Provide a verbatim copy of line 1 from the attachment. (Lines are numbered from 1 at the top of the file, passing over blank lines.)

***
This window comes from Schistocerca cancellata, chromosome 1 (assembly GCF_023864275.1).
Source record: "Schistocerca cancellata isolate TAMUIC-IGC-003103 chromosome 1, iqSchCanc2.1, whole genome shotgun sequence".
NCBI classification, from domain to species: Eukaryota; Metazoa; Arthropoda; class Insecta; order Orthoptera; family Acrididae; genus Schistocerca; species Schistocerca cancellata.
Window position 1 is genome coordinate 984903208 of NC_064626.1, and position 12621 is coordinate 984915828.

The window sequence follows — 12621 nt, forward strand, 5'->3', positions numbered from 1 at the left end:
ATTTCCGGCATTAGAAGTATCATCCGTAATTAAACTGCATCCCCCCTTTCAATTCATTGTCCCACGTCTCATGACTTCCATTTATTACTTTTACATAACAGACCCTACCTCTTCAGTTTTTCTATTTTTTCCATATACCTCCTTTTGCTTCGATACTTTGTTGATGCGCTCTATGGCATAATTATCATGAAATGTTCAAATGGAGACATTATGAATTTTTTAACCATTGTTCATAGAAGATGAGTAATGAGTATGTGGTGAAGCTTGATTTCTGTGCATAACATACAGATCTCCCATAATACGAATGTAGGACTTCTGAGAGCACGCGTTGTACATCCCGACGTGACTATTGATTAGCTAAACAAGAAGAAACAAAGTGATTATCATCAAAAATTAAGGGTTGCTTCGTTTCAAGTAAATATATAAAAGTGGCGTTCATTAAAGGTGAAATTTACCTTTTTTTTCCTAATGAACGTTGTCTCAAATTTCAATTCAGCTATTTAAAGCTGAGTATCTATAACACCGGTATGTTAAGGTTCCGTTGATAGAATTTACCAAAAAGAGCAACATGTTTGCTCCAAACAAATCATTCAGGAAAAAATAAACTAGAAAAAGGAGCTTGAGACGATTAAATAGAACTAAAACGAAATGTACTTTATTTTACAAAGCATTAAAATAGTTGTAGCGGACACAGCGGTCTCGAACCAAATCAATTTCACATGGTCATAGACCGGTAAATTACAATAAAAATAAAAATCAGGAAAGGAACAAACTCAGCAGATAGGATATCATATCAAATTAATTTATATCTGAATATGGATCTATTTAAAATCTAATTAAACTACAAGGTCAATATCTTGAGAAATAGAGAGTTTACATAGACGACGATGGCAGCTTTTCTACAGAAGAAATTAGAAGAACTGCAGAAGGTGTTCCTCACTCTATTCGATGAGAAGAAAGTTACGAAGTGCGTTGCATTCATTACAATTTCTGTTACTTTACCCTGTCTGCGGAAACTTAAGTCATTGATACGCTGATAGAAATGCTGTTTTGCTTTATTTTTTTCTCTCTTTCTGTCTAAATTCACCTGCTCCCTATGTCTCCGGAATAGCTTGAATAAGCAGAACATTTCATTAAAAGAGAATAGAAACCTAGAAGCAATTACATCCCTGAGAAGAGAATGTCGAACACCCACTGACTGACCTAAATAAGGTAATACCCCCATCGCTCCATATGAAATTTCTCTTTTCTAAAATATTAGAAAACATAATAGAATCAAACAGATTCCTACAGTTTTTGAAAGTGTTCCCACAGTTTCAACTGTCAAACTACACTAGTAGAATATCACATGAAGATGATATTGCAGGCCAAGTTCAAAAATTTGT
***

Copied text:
This window comes from Schistocerca cancellata, chromosome 1 (assembly GCF_023864275.1).